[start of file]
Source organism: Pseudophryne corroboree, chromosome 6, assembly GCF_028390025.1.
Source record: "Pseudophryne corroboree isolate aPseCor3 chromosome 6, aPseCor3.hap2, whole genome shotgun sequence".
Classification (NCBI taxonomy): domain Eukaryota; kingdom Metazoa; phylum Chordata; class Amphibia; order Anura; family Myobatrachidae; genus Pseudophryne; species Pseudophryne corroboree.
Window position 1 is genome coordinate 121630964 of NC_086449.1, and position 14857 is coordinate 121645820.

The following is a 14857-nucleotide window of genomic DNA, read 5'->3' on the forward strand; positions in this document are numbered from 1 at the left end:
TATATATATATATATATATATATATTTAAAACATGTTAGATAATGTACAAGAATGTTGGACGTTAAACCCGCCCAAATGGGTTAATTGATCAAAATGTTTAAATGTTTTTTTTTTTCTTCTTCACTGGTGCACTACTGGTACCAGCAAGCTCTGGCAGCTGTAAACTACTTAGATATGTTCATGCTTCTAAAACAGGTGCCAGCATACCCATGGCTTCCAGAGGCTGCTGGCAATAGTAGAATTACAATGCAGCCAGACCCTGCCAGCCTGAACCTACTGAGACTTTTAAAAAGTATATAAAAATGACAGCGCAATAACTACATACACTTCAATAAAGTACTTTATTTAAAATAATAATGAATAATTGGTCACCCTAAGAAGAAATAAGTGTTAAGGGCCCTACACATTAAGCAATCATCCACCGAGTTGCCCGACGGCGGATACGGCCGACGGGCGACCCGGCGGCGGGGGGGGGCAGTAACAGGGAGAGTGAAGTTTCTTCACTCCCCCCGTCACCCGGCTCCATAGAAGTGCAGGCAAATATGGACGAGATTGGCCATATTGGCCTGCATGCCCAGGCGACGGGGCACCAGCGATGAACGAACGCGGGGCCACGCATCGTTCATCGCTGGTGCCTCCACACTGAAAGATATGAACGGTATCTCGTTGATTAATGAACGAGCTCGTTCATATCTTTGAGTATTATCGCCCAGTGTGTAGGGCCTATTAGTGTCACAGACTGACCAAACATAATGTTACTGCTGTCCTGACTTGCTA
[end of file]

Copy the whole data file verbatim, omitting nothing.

Source organism: Pseudophryne corroboree, chromosome 6, assembly GCF_028390025.1.
Source record: "Pseudophryne corroboree isolate aPseCor3 chromosome 6, aPseCor3.hap2, whole genome shotgun sequence".
Classification (NCBI taxonomy): domain Eukaryota; kingdom Metazoa; phylum Chordata; class Amphibia; order Anura; family Myobatrachidae; genus Pseudophryne; species Pseudophryne corroboree.
Window position 1 is genome coordinate 121630964 of NC_086449.1, and position 14857 is coordinate 121645820.

The following is a 14857-nucleotide window of genomic DNA, read 5'->3' on the forward strand; positions in this document are numbered from 1 at the left end:
TATATATATATATATATATATATATTTAAAACATGTTAGATAATGTACAAGAATGTTGGACGTTAAACCCGCCCAAATGGGTTAATTGATCAAAATGTTTAAATGTTTTTTTTTTTCTTCTTCACTGGTGCACTACTGGTACCAGCAAGCTCTGGCAGCTGTAAACTACTTAGATATGTTCATGCTTCTAAAACAGGTGCCAGCATACCCATGGCTTCCAGAGGCTGCTGGCAATAGTAGAATTACAATGCAGCCAGACCCTGCCAGCCTGAACCTACTGAGACTTTTAAAAAGTATATAAAAATGACAGCGCAATAACTACATACACTTCAATAAAGTACTTTATTTAAAATAATAATGAATAATTGGTCACCCTAAGAAGAAATAAGTGTTAAGGGCCCTACACATTAAGCAATCATCCACCGAGTTGCCCGACGGCGGATACGGCCGACGGGCGACCCGGCGGCGGGGGGGGGCAGTAACAGGGAGAGTGAAGTTTCTTCACTCCCCCCGTCACCCGGCTCCATAGAAGTGCAGGCAAATATGGACGAGATTGGCCATATTGGCCTGCATGCCCAGGCGACGGGGCACCAGCGATGAACGAACGCGGGGCCACGCATCGTTCATCGCTGGTGCCTCCACACTGAAAGATATGAACGGTATCTCGTTGATTAATGAACGAGCTCGTTCATATCTTTGAGTATTATCGCCCAGTGTGTAGGGCCTATTAGTGTCACAGACTGACCAAACATAATGTTACTGCTGTCCTGACTTGCTA